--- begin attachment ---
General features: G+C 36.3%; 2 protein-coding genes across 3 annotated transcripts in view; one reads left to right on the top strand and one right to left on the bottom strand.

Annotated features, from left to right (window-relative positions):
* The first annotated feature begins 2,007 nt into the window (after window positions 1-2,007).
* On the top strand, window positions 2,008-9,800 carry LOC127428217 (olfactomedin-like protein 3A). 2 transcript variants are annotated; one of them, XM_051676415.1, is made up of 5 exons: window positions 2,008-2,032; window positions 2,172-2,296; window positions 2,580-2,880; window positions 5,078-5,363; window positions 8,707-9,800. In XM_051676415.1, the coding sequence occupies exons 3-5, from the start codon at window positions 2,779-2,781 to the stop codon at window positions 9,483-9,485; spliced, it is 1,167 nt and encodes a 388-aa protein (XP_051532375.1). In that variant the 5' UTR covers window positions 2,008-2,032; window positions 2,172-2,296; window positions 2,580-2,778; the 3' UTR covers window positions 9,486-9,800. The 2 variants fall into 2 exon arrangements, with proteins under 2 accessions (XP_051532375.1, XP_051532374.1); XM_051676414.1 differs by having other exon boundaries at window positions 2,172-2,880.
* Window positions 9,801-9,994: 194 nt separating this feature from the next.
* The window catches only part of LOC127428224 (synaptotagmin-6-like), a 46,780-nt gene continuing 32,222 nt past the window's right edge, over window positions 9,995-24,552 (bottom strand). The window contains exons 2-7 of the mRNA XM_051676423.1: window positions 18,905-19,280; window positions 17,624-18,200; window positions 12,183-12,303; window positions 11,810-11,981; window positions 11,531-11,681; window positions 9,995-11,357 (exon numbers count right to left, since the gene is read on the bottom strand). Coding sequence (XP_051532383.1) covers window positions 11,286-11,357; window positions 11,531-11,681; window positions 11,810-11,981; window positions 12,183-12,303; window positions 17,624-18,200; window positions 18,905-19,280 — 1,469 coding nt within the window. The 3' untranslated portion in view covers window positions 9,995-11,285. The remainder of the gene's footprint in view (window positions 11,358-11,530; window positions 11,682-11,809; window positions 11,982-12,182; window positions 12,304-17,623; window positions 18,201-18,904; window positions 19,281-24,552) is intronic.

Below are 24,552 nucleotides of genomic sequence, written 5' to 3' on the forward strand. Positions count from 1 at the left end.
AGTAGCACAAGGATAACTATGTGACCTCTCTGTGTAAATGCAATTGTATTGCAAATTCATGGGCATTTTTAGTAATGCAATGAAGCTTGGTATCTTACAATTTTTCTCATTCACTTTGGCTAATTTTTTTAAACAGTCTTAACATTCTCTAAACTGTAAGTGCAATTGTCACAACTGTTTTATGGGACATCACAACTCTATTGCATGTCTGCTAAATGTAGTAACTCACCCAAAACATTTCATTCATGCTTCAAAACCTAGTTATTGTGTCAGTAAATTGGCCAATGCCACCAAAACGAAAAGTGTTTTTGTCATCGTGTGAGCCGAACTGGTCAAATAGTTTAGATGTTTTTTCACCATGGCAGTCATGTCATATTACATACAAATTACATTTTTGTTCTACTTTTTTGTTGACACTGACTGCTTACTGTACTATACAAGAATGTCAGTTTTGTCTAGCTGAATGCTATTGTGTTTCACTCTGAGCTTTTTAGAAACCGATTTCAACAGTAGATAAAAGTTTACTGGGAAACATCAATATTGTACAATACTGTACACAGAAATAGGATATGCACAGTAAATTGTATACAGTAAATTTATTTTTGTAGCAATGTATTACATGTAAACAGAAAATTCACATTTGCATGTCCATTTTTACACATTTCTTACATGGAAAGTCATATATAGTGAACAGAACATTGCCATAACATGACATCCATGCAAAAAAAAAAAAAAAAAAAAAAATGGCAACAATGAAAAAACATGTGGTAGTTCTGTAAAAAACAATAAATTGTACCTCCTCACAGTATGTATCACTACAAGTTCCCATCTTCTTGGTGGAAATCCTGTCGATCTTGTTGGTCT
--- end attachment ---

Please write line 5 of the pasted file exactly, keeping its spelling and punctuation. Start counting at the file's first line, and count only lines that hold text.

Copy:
* Window positions 9,801-9,994: 194 nt separating this feature from the next.